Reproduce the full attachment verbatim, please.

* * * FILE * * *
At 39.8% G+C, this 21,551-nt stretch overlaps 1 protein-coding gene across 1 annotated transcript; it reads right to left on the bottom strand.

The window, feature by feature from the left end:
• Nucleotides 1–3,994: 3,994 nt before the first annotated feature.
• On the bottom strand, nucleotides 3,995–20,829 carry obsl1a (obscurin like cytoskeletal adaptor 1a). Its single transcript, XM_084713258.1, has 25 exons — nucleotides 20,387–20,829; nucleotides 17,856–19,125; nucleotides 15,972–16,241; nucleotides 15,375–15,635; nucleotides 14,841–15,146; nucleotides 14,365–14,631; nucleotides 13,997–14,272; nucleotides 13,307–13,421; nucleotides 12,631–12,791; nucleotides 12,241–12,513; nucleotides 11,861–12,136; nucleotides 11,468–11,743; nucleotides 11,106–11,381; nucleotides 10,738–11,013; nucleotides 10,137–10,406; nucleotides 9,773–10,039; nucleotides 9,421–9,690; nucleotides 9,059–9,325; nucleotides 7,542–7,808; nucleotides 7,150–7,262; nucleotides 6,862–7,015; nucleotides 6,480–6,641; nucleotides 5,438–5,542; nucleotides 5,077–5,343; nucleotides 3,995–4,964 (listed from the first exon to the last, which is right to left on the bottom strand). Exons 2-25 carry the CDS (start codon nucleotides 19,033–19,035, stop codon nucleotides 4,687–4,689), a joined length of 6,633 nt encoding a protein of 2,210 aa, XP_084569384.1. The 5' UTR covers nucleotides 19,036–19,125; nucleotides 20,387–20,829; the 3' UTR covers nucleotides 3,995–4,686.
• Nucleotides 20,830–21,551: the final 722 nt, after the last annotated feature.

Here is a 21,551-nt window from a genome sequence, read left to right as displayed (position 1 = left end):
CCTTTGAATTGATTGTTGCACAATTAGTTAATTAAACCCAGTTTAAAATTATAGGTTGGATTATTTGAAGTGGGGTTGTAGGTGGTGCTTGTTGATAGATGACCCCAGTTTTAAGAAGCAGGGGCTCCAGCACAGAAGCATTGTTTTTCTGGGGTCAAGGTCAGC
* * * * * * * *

At 39.8% G+C, this 21,551-nt stretch overlaps 1 protein-coding gene across 1 annotated transcript; it reads right to left on the bottom strand.

The window, feature by feature from the left end:
• Nucleotides 1–3,994: 3,994 nt before the first annotated feature.
• On the bottom strand, nucleotides 3,995–20,829 carry obsl1a (obscurin like cytoskeletal adaptor 1a). Its single transcript, XM_084713258.1, has 25 exons — nucleotides 20,387–20,829; nucleotides 17,856–19,125; nucleotides 15,972–16,241; nucleotides 15,375–15,635; nucleotides 14,841–15,146; nucleotides 14,365–14,631; nucleotides 13,997–14,272; nucleotides 13,307–13,421; nucleotides 12,631–12,791; nucleotides 12,241–12,513; nucleotides 11,861–12,136; nucleotides 11,468–11,743; nucleotides 11,106–11,381; nucleotides 10,738–11,013; nucleotides 10,137–10,406; nucleotides 9,773–10,039; nucleotides 9,421–9,690; nucleotides 9,059–9,325; nucleotides 7,542–7,808; nucleotides 7,150–7,262; nucleotides 6,862–7,015; nucleotides 6,480–6,641; nucleotides 5,438–5,542; nucleotides 5,077–5,343; nucleotides 3,995–4,964 (listed from the first exon to the last, which is right to left on the bottom strand). Exons 2-25 carry the CDS (start codon nucleotides 19,033–19,035, stop codon nucleotides 4,687–4,689), a joined length of 6,633 nt encoding a protein of 2,210 aa, XP_084569384.1. The 5' UTR covers nucleotides 19,036–19,125; nucleotides 20,387–20,829; the 3' UTR covers nucleotides 3,995–4,686.
• Nucleotides 20,830–21,551: the final 722 nt, after the last annotated feature.

Here is a 21,551-nt window from a genome sequence, read left to right as displayed (position 1 = left end):
CCTTTGAATTGATTGTTGCACAATTAGTTAATTAAACCCAGTTTAAAATTATAGGTTGGATTATTTGAAGTGGGGTTGTAGGTGGTGCTTGTTGATAGATGACCCCAGTTTTAAGAAGCAGGGGCTCCAGCACAGAAGCATTGTTTTTCTGGGGTCAAGGTCAGC